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Wall Street’s rally ends on fears about U.S.-China tensions

A Wall Street sign near the New York Stock Exchange.
(Jewel Samad / AFP/Getty Images)

Wall Street’s rally ran out of fuel in the last hour of trading Thursday, and the market fell to its first loss in four days amid worries about rising U.S.-China tensions.

The S&P 500 had been climbing for much of the day and was up as much as 1.1% at one point. But it all disappeared after President Trump said he’d hold a news conference about China on Friday. That raised immediate worries among investors about possibly worsening relations between the world’s largest economies, which had signed a deal earlier this year to at least pause their trade war.

The S&P 500 ended the day down 6.40 points, or 0.2%, at 3,029.73. The Dow Jones industrial average swung from a gain of 210 points to a loss of 147.63 by the close of trading, down 0.6% to 25,400.64. The Nasdaq composite fell 43.37 points, or 0.5%, to 9,368.99.

U.S. and Chinese officials have been trading harsh rhetoric recently on topics including Hong Kong and the response to the coronavirus outbreak. Investors are worried that rising tensions could lead to another punishing round of escalating tariffs between the two countries, which would only further damage a global economy punished by a severe recession due to the pandemic.

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Energy producers and banks fell to some of Thursday’s sharpest losses.

Twitter also lost 4.4%. Trump signed an executive order late Thursday to study whether new regulations could be placed on social media companies. He has been railing against Twitter since it applied fact checks to two of his tweets that provided incorrect information.

President Trump threatened Wednesday to strongly regulate or close down social media platforms he deems unfriendly to conservatives, escalating a war with Silicon Valley a day after Twitter for the first time warned that Trump was posting false claims, about mail-in voting.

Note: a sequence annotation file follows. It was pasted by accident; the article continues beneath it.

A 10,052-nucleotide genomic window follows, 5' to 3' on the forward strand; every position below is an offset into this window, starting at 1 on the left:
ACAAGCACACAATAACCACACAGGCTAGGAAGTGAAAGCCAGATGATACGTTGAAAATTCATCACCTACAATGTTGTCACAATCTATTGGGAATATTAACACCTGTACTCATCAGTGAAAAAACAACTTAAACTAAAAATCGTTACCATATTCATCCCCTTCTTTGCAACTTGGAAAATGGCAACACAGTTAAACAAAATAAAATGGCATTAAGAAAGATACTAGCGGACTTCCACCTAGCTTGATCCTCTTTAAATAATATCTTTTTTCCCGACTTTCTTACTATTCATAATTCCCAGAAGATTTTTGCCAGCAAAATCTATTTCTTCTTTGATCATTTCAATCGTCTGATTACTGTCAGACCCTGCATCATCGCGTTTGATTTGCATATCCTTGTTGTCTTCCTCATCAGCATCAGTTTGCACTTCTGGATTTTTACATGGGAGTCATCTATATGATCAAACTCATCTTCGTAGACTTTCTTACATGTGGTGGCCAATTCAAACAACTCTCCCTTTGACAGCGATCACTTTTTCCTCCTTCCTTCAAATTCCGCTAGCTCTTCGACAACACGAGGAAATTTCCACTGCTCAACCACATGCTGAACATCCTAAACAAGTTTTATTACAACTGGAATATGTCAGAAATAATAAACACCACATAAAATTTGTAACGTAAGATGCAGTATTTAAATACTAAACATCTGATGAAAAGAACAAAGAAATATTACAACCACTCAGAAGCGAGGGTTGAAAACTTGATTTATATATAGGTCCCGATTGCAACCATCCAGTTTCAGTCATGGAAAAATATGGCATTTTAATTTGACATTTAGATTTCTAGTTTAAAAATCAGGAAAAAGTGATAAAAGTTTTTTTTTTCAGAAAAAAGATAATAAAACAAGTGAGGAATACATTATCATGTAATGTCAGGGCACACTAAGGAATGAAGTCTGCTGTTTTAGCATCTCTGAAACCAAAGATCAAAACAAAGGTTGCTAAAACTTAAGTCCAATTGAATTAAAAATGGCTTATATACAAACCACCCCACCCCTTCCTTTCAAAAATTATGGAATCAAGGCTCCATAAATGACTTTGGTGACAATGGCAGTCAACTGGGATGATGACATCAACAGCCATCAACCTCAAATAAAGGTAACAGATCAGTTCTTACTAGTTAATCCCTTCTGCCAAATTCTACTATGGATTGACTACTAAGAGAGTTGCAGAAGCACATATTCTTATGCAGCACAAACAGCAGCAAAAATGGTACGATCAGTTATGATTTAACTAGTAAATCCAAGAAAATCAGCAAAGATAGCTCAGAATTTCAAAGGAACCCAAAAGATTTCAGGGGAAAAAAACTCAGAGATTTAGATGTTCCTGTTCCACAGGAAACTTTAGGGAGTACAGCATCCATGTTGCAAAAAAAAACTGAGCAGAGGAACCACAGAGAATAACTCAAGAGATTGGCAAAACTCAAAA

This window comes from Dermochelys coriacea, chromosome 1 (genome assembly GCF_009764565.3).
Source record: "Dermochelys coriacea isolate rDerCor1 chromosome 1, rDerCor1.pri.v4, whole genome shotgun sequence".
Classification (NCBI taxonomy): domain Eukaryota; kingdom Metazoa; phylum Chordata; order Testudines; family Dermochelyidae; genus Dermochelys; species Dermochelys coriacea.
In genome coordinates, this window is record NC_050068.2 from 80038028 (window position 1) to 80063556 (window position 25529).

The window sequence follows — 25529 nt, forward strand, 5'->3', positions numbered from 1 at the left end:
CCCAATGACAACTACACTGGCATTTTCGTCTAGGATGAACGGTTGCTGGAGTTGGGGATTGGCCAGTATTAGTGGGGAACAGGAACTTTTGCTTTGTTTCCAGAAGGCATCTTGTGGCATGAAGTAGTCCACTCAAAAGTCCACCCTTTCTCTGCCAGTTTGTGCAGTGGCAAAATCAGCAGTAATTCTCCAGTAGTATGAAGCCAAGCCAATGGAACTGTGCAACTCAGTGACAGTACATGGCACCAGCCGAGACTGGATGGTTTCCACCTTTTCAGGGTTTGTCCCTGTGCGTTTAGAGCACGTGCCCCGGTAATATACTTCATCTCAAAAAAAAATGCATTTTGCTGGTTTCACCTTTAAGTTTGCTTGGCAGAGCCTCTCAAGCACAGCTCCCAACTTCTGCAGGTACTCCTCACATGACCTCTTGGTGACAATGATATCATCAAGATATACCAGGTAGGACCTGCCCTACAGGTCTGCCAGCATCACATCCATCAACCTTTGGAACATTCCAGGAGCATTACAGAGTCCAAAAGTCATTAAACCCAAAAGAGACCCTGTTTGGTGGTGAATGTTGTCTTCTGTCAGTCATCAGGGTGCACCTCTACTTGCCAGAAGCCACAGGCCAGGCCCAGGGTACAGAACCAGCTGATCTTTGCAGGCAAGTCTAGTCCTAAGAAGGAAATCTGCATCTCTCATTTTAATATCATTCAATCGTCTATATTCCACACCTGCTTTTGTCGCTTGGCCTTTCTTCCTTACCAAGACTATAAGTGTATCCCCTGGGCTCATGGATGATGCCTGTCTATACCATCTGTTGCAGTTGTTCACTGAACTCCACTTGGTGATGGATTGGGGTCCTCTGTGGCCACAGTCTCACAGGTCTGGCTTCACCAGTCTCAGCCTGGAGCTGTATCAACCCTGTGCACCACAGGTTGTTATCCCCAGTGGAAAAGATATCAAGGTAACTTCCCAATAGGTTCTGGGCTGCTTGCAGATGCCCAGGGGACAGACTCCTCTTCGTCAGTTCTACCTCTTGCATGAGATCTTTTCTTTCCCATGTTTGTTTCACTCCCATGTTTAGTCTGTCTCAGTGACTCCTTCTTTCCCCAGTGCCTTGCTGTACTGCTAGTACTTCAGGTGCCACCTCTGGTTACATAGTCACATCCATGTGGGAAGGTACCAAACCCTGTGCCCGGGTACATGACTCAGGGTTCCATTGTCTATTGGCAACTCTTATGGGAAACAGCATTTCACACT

Earlier in the day, the S&P 500 seemed to be rolling toward its fourth straight gain, which would have been its longest winning streak since before the market began to sell off in February.

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Gains for healthcare stocks helped the S&P 500 at one point climb back within 10% of its record high. Johnson & Johnson rose 1.4%, Pfizer gained 2.1%, and Eli Lilly added 3.4%.

Dollar Tree jumped 11.6% for the largest gain in the S&P 500 after the retailer reported stronger revenue and earnings for its latest quarter than Wall Street expected. In an encouraging sign, executives also said recent trends had been improving for purchases of discretionary items, such as kitchenware and toys, instead of just essentials for hunkering down.

Even with Thursday’s loss, the S&P 500 is still on pace for its third weekly gain of at least 2.5% in the last four weeks. Following their breathtaking drop of nearly 34% in February and much of March, stocks began recovering after the Federal Reserve and Capitol Hill pledged unprecedented amounts of aid for the economy.

More recently, the market has pushed higher as investors move into stocks that would benefit most from a reopening economy. Governments around the country and around the world are slowly lifting restrictions meant to corral the outbreak, which has investors hoping the worst of the recession has already passed, or will soon.

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Some analysts warn the rally has been overdone. The stock market has rebounded very quickly after hitting a bottom in late March, but the economy may take much longer to heal and recover. That could be setting investors up for disappointment in the future.

Longer-term Treasury yields rose Thursday after a government report showed that the number of workers filing for unemployment benefits eased for the eighth straight week, though the number remains incredibly high.

Perhaps more important for the market, the number of continuing claims for unemployment fell to 21.1 million from 24.9 million. It’s the first decline since the number of layoffs exploded in March. If it continues, economists say, it could be a sign that more people are going back to work as states begin their reopenings.

The yield on the 10-year Treasury rose to 0.70% from 0.67% late Wednesday. It tends to move with optimism about the economy’s strength and inflation.

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European stock markets mostly rose, while Asian markets were mixed.

A barrel of U.S. crude oil for delivery in July rose 90 cents to settle at $33.71. Brent crude, the international standard, rose 55 cents to $35.29 per barrel.


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